Long before Memphis rapper Mario Mims, better known to his fans as Yo Gotti, took to the stage at Epic nightclub earlier this month, the Minneapolis police prepared. Known for violent songs that promote drug dealing and shooting people who disagree with him, Mims' concert tour was followed by reports of shootings, stabbings and homicide at numerous locations.
Patrol officers from the First Precinct were outside the warehouse district club that night. Only this time, instead of the violence spilling onto the street, a man armed with a gun shot another concertgoer inside Epic. The shooting took place despite a security staff of 40, seven off-duty police officers inside and metal detecting wands used at the door. Tyrone Washington's death was the first ever shooting inside Epic, said Jon Austin, a spokesperson for Swervo Development Corp. the company that owns the space. Swervo's president is Ned Abdul, one of Epic's owners.
In a letter distributed Thursday to his other tenants, Abdul hinted that acts like Mims will no longer be welcome. "...We believe it is appropriate at this time to limit Epic's ability to host those events which have drawn concerns about violence and other undesirable behavior," the letter stated. The letter added that the club will honor all contractual obligations already made.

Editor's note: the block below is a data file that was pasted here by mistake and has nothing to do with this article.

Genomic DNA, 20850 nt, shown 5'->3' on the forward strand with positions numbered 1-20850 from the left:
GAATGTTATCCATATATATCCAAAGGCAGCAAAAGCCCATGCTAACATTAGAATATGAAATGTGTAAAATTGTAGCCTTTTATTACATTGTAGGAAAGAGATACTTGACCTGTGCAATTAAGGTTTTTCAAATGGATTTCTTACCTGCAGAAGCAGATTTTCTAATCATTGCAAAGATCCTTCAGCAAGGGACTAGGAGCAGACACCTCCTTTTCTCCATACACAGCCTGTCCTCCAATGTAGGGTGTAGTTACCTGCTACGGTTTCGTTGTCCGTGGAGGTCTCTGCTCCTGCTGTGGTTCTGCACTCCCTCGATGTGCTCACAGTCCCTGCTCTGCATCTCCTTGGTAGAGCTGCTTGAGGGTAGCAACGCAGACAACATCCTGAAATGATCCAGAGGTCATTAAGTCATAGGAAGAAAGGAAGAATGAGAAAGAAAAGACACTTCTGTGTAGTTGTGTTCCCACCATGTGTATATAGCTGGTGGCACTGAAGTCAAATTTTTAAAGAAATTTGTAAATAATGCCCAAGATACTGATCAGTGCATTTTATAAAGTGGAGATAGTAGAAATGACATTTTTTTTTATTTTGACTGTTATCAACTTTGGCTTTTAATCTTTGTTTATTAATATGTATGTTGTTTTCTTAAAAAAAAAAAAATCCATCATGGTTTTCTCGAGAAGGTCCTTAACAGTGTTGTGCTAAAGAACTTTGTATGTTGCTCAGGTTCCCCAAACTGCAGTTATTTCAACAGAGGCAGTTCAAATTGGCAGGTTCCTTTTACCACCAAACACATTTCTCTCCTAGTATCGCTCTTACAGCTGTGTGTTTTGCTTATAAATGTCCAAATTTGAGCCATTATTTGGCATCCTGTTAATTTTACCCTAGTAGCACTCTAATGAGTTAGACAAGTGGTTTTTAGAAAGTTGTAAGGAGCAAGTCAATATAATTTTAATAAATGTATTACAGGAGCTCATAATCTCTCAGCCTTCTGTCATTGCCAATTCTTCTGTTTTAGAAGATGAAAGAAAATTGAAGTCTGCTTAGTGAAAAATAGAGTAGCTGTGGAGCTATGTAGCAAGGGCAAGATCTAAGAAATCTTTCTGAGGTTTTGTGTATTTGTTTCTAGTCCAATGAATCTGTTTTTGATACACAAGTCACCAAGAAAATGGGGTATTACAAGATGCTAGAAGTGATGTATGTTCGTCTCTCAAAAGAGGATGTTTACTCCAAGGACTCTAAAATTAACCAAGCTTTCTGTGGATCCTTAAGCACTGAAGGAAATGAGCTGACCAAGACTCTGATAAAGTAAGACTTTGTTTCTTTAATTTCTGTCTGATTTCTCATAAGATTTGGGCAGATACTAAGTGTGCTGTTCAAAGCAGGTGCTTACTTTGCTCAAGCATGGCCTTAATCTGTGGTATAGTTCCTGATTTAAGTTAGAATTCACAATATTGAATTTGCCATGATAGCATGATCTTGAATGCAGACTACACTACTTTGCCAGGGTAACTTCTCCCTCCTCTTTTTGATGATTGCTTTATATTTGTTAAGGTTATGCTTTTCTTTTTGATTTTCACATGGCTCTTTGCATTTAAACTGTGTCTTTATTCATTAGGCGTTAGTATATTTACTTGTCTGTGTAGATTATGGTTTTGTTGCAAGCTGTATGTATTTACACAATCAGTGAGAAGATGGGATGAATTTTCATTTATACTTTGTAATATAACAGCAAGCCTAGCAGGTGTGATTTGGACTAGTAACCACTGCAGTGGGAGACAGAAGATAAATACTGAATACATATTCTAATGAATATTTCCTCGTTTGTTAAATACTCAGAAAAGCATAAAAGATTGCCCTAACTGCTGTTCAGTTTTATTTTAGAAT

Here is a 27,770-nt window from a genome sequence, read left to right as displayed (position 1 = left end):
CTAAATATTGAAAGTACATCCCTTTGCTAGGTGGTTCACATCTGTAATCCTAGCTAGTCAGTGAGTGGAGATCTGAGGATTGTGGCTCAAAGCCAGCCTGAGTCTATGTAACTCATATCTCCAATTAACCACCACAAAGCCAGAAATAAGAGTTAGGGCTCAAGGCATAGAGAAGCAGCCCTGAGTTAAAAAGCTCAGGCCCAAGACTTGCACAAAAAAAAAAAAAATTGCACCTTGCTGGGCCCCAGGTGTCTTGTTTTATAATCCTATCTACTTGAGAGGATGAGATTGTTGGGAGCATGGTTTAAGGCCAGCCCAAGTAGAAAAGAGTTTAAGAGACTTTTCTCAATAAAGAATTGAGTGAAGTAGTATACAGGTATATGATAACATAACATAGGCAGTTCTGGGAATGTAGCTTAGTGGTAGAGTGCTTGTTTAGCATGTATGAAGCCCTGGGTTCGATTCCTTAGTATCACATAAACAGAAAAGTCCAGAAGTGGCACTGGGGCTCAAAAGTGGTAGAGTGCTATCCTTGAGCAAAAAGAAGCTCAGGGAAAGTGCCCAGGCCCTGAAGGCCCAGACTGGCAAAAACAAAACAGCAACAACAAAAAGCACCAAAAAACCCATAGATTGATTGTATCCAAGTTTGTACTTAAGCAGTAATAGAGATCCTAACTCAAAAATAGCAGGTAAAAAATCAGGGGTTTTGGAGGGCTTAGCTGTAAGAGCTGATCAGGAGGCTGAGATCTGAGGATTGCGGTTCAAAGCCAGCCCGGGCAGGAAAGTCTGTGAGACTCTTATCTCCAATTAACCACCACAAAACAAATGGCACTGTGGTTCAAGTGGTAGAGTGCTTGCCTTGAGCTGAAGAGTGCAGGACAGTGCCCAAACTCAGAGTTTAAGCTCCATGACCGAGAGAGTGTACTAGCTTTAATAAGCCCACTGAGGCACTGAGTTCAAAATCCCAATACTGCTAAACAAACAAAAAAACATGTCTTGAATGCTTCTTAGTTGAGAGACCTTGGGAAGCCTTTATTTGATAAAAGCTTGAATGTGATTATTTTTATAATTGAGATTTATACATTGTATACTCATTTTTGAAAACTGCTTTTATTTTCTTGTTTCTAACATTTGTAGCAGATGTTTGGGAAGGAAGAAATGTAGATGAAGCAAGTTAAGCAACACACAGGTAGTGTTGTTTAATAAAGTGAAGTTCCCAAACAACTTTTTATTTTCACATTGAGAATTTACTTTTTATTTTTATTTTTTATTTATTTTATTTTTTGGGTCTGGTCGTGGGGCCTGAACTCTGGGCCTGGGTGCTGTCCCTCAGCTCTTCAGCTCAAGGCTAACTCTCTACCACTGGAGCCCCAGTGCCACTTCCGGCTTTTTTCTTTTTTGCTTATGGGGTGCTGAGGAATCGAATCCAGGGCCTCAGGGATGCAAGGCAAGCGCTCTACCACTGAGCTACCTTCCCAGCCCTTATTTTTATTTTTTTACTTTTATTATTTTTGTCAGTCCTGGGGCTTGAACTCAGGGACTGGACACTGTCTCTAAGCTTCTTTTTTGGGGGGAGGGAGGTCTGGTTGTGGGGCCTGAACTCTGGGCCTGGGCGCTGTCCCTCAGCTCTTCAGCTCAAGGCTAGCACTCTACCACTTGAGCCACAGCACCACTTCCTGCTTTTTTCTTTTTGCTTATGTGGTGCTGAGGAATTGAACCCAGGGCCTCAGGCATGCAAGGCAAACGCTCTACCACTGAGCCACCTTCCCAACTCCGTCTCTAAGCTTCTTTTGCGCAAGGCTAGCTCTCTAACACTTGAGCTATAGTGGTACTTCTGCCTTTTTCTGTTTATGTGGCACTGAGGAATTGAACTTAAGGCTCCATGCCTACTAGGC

As for what acts will be excluded, Austin said those decisions will be made on a case-by-case basis.
The police official who oversees the MPD's downtown operations, First Precinct Inspector Medaria Arradondo, said the shooting has galvanized concert promoters who want to prevent violent acts from appearing downtown.
"If we were doing it over again, that concert would never have taken place," he said Friday. The shooting remains under investigation, he added. A civil investigation by the city's regulatory and licensing officials is also underway, and could result in sanctions against Abdul and the other owners of Epic.
The full text of the Swervo letter is below: